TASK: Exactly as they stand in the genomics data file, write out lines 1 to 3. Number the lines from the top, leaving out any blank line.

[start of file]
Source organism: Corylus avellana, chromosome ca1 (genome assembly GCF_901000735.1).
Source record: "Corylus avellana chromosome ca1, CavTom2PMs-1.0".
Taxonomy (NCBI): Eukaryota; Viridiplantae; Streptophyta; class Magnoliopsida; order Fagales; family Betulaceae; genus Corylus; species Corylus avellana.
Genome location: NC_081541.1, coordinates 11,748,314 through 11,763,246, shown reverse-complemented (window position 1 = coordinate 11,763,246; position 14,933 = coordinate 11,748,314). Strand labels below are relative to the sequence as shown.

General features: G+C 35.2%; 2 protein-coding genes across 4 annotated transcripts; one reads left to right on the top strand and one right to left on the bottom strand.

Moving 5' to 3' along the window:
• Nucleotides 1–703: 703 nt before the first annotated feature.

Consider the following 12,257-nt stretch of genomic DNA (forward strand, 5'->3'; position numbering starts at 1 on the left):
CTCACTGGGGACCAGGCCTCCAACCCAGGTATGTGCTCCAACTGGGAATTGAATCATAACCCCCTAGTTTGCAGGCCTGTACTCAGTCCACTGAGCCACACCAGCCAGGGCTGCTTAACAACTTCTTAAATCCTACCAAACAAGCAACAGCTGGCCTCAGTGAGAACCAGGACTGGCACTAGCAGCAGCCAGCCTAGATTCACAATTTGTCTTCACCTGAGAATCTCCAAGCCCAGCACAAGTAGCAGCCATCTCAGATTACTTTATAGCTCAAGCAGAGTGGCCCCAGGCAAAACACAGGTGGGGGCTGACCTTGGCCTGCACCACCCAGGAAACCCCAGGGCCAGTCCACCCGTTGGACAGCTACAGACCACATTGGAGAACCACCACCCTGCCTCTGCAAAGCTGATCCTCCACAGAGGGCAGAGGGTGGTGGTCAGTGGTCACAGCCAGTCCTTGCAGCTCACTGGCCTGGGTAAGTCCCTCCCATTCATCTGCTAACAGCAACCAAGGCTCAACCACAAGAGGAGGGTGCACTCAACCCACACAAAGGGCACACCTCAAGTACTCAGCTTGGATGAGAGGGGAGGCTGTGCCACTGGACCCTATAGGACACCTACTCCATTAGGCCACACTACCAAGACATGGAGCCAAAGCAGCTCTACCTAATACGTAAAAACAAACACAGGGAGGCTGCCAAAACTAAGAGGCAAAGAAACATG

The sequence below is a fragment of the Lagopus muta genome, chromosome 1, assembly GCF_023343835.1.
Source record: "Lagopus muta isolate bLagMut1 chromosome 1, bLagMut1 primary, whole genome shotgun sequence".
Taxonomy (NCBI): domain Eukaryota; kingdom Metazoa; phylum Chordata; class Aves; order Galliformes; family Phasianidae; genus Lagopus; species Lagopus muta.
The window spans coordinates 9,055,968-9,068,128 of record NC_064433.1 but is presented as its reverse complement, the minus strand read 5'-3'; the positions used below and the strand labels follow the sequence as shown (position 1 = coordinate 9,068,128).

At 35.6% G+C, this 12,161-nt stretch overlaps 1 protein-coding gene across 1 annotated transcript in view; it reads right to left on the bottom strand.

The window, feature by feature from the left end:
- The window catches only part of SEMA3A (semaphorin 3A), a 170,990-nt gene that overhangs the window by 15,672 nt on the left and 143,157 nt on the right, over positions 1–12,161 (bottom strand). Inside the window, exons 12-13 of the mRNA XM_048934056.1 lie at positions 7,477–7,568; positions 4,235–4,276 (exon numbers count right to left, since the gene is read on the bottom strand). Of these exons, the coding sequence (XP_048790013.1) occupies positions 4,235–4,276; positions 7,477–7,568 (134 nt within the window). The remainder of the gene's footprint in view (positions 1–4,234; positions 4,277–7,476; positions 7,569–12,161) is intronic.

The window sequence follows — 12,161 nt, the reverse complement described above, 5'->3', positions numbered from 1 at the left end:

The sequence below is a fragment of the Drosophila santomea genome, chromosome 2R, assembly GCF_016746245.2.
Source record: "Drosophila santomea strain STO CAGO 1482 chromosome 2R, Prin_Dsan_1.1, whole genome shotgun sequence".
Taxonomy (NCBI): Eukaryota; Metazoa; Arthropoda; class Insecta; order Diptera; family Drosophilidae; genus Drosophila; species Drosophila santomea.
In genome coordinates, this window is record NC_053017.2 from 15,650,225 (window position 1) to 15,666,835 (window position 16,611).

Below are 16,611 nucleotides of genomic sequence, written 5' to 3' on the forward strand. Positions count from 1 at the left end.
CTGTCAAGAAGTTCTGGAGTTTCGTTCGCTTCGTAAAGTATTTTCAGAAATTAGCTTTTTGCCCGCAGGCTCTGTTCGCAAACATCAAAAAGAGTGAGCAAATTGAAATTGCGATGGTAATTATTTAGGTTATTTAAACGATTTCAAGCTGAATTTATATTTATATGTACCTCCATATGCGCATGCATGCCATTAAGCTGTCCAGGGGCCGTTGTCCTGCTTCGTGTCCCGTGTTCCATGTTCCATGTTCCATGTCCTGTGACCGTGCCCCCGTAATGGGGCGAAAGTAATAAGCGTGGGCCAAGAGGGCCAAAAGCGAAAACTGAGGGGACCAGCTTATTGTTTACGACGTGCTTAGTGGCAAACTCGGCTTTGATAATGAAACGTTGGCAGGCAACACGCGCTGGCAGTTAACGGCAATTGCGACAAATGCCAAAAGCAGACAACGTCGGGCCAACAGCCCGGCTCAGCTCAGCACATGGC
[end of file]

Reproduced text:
Source organism: Corylus avellana, chromosome ca1 (genome assembly GCF_901000735.1).
Source record: "Corylus avellana chromosome ca1, CavTom2PMs-1.0".
Taxonomy (NCBI): Eukaryota; Viridiplantae; Streptophyta; class Magnoliopsida; order Fagales; family Betulaceae; genus Corylus; species Corylus avellana.